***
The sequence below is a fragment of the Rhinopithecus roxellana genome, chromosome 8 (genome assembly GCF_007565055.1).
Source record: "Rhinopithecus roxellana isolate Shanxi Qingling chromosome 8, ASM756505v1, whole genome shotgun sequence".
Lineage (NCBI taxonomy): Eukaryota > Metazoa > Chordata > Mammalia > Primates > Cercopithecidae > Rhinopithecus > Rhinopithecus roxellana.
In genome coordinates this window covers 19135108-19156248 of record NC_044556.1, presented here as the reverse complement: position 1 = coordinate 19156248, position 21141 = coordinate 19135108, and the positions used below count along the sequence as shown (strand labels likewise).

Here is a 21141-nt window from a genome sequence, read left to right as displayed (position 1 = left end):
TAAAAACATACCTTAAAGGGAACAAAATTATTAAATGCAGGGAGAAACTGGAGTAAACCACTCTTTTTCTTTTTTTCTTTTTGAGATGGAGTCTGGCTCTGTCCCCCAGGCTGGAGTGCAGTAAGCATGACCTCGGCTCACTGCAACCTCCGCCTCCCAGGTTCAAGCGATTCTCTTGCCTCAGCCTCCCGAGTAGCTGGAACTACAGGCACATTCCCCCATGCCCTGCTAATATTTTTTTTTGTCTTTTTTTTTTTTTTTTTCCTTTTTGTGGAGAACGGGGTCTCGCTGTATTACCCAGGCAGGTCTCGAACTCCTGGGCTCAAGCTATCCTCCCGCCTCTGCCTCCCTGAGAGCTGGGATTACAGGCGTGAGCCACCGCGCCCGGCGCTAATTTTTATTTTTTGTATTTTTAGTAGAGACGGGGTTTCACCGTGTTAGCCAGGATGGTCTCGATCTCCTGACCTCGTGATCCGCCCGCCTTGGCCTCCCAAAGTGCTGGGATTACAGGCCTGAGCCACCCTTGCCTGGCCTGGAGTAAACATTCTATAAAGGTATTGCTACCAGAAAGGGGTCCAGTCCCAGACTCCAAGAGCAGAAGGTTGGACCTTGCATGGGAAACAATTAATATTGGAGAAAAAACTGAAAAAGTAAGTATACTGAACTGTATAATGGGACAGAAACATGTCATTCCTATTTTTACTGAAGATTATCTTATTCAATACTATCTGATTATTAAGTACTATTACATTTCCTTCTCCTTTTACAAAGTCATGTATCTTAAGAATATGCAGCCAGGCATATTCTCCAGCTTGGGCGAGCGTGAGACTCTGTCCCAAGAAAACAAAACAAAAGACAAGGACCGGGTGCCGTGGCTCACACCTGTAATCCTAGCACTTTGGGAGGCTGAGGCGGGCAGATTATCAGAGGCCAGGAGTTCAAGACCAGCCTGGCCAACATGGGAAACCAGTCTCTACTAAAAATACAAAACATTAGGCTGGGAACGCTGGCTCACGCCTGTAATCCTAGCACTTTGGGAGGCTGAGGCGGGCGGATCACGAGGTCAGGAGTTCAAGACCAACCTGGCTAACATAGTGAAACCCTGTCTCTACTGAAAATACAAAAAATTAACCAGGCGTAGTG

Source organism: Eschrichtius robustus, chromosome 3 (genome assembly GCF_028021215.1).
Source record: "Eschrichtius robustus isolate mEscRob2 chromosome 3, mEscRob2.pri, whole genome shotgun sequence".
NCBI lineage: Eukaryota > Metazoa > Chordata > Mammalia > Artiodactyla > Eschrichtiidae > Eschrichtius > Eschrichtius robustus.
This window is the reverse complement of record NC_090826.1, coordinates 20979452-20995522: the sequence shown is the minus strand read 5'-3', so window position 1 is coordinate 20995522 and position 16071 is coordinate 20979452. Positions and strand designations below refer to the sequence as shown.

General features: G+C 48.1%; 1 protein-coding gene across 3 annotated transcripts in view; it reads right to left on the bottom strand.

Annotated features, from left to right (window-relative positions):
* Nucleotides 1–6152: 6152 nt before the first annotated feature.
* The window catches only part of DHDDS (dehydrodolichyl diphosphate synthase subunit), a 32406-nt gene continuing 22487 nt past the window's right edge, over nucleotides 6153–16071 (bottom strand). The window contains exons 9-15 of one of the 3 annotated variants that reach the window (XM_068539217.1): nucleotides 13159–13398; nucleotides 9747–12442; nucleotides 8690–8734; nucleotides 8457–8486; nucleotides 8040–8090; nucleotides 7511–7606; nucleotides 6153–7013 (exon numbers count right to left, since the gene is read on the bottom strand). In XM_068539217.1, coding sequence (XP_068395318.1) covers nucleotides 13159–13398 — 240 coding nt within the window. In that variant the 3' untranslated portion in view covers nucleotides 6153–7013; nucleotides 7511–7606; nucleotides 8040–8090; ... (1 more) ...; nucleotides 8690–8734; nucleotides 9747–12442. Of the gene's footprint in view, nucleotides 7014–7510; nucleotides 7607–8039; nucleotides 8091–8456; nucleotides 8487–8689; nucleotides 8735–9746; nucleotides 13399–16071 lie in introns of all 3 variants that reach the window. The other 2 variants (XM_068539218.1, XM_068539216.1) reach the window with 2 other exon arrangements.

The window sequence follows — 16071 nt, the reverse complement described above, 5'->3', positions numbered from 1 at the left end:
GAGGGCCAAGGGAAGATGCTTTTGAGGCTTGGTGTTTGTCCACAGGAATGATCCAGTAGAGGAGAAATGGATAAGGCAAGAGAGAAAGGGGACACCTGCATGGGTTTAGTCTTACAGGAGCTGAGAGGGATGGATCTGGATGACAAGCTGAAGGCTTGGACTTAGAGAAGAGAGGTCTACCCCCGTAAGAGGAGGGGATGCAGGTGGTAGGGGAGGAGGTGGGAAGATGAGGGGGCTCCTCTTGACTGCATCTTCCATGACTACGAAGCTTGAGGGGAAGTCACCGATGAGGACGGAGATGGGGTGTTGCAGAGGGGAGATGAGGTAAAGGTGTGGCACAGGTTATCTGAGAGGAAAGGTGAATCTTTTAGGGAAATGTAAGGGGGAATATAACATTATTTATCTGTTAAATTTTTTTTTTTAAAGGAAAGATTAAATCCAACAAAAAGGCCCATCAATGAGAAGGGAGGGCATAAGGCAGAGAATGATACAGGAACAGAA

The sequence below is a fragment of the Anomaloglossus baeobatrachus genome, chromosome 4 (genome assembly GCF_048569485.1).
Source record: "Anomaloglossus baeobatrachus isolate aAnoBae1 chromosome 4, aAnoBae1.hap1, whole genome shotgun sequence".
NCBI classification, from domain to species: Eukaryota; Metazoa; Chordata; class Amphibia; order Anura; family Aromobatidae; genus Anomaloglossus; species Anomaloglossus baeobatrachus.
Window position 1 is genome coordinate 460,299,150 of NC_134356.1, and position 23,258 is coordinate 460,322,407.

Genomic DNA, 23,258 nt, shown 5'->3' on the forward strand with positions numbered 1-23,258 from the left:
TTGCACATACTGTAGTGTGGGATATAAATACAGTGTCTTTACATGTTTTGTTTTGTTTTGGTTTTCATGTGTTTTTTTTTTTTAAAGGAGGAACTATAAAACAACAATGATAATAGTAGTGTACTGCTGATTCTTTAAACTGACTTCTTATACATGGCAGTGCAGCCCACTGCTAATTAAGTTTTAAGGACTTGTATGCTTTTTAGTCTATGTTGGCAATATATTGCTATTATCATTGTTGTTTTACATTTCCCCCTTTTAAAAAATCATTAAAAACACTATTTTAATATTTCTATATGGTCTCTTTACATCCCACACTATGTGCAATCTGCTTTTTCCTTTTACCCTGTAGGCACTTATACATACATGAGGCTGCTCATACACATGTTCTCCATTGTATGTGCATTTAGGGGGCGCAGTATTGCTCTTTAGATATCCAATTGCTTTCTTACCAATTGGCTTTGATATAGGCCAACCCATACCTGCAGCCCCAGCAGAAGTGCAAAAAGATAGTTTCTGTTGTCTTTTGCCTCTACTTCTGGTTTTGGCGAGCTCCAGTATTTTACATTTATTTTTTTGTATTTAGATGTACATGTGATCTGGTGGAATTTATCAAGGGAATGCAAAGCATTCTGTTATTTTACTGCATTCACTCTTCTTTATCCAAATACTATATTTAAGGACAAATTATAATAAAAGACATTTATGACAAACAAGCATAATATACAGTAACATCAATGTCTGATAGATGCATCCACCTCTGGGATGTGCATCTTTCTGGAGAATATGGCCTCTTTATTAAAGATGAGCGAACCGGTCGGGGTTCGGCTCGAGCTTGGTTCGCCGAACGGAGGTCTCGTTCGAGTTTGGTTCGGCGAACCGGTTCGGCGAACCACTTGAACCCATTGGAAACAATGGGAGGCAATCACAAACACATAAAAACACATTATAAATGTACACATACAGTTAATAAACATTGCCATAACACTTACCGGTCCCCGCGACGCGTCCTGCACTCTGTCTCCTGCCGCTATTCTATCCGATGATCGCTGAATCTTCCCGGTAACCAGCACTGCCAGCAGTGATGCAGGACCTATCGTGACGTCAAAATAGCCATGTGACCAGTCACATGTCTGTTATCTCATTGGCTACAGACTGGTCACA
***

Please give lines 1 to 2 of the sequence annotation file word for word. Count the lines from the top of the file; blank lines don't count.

The sequence below is a fragment of the Rhinopithecus roxellana genome, chromosome 8 (genome assembly GCF_007565055.1).
Source record: "Rhinopithecus roxellana isolate Shanxi Qingling chromosome 8, ASM756505v1, whole genome shotgun sequence".